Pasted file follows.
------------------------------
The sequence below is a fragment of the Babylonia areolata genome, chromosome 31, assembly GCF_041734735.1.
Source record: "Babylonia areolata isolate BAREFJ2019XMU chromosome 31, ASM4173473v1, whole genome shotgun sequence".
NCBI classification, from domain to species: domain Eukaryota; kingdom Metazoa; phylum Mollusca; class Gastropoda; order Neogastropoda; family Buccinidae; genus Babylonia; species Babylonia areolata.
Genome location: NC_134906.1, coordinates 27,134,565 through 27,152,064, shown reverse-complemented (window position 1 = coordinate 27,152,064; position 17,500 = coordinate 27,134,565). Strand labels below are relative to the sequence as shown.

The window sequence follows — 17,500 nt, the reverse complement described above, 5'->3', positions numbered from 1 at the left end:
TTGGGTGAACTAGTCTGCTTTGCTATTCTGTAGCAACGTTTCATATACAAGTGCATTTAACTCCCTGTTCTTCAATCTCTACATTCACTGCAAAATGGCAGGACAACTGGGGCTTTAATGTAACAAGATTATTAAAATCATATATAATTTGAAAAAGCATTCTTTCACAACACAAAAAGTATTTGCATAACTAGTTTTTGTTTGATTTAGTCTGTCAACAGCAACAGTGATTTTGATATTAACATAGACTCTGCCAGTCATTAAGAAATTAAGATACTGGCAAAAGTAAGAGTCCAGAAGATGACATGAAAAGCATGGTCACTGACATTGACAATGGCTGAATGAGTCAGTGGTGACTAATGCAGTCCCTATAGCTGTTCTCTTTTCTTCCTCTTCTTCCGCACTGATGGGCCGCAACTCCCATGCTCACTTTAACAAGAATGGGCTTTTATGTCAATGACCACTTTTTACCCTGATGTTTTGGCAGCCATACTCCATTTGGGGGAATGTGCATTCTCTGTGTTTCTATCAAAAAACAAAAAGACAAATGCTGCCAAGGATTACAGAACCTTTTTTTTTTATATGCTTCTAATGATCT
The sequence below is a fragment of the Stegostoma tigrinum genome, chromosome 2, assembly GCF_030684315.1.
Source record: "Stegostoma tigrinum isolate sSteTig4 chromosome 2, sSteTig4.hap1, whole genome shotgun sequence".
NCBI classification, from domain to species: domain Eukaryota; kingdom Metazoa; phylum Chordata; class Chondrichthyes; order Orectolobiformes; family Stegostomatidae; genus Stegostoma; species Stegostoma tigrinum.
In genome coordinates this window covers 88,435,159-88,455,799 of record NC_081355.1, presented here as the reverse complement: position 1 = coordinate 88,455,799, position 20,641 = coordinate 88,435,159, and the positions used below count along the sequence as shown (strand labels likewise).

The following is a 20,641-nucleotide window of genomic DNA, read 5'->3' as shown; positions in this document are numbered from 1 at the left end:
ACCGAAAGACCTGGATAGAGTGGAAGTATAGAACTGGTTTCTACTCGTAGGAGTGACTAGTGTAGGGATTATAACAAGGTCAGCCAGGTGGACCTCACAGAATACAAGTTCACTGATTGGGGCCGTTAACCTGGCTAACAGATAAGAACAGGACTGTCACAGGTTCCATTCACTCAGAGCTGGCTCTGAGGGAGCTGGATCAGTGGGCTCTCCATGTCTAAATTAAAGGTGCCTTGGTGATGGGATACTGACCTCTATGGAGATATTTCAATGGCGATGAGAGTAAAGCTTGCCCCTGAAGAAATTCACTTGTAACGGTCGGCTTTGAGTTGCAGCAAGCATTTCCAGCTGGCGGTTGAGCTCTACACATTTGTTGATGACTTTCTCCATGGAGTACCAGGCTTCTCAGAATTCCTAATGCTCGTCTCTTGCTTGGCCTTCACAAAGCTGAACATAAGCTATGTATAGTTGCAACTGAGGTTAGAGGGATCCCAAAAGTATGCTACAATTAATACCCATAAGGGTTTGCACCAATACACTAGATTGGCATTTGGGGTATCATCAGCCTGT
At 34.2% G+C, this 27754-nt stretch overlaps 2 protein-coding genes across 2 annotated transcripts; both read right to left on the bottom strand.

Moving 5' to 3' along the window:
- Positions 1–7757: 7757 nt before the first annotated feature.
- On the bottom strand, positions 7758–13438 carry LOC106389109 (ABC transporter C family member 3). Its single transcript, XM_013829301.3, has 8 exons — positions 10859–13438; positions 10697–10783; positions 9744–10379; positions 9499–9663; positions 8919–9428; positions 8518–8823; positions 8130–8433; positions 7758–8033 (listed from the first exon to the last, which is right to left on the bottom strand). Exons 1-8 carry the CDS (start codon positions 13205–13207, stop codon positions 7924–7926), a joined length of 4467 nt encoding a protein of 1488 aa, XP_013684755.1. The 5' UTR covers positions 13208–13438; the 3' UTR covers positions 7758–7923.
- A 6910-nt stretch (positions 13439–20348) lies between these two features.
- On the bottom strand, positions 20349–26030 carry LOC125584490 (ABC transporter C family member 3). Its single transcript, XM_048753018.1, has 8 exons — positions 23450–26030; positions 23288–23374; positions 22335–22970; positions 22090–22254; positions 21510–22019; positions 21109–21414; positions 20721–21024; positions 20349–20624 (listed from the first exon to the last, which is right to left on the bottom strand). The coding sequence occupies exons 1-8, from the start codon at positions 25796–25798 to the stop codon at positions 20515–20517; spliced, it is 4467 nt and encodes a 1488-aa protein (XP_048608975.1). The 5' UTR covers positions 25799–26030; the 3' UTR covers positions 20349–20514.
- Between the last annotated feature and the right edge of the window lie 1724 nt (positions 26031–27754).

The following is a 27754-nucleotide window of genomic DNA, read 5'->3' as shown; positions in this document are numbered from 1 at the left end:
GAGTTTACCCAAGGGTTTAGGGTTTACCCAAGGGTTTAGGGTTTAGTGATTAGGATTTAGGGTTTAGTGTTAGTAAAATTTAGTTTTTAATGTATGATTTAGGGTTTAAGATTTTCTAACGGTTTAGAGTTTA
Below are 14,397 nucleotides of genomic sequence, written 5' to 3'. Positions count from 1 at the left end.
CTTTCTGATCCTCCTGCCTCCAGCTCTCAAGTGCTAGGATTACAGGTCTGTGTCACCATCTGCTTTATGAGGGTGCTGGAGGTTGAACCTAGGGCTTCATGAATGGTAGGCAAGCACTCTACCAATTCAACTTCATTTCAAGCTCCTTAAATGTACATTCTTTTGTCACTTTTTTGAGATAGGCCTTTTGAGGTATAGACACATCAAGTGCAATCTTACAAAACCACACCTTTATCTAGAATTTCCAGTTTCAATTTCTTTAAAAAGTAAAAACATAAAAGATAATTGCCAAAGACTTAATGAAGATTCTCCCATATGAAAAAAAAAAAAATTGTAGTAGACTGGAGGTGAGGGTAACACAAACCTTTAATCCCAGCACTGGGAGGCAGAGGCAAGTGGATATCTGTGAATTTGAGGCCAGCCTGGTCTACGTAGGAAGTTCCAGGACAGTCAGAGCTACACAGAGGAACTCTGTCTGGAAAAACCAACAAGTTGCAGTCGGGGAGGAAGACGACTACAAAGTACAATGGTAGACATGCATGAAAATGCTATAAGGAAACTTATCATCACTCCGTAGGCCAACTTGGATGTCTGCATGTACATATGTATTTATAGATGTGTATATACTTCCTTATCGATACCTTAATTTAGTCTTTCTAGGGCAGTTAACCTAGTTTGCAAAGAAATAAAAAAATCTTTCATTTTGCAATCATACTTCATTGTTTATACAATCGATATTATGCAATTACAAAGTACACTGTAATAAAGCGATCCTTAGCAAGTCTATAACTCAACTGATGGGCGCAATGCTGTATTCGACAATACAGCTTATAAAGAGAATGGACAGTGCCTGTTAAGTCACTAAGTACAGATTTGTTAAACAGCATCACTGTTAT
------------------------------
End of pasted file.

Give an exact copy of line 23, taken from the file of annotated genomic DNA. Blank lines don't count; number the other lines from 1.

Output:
CTTTCTGATCCTCCTGCCTCCAGCTCTCAAGTGCTAGGATTACAGGTCTGTGTCACCATCTGCTTTATGAGGGTGCTGGAGGTTGAACCTAGGGCTTCATGAATGGTAGGCAAGCACTCTACCAATTCAACTTCATTTCAAGCTCCTTAAATGTACATTCTTTTGTCACTTTTTTGAGATAGGCCTTTTGAGGTATAGACACATCAAGTGCAATCTTACAAAACCACACCTTTATCTAGAATTTCCAGTTTCAATTTCTTTAAAAAGTAAAAACATAAAAGATAATTGCCAAAGACTTAATGAAGATTCTCCCATATGAAAAAAAAAAAAATTGTAGTAGACTGGAGGTGAGGGTAACACAAACCTTTAATCCCAGCACTGGGAGGCAGAGGCAAGTGGATATCTGTGAATTTGAGGCCAGCCTGGTCTACGTAGGAAGTTCCAGGACAGTCAGAGCTACACAGAGGAACTCTGTCTGGAAAAACCAACAAGTTGCAGTCGGGGAGGAAGACGACTACAAAGTACAATGGTAGACATGCATGAAAATGCTATAAGGAAACTTATCATCACTCCGTAGGCCAACTTGGATGTCTGCATGTACATATGTATTTATAGATGTGTATATACTTCCTTATCGATACCTTAATTTAGTCTTTCTAGGGCAGTTAACCTAGTTTGCAAAGAAATAAAAAAATCTTTCATTTTGCAATCATACTTCATTGTTTATACAATCGATATTATGCAATTACAAAGTACACTGTAATAAAGCGATCCTTAGCAAGTCTATAACTCAACTGATGGGCGCAATGCTGTATTCGACAATACAGCTTATAAAGAGAATGGACAGTGCCTGTTAAGTCACTAAGTACAGATTTGTTAAACAGCATCACTGTTAT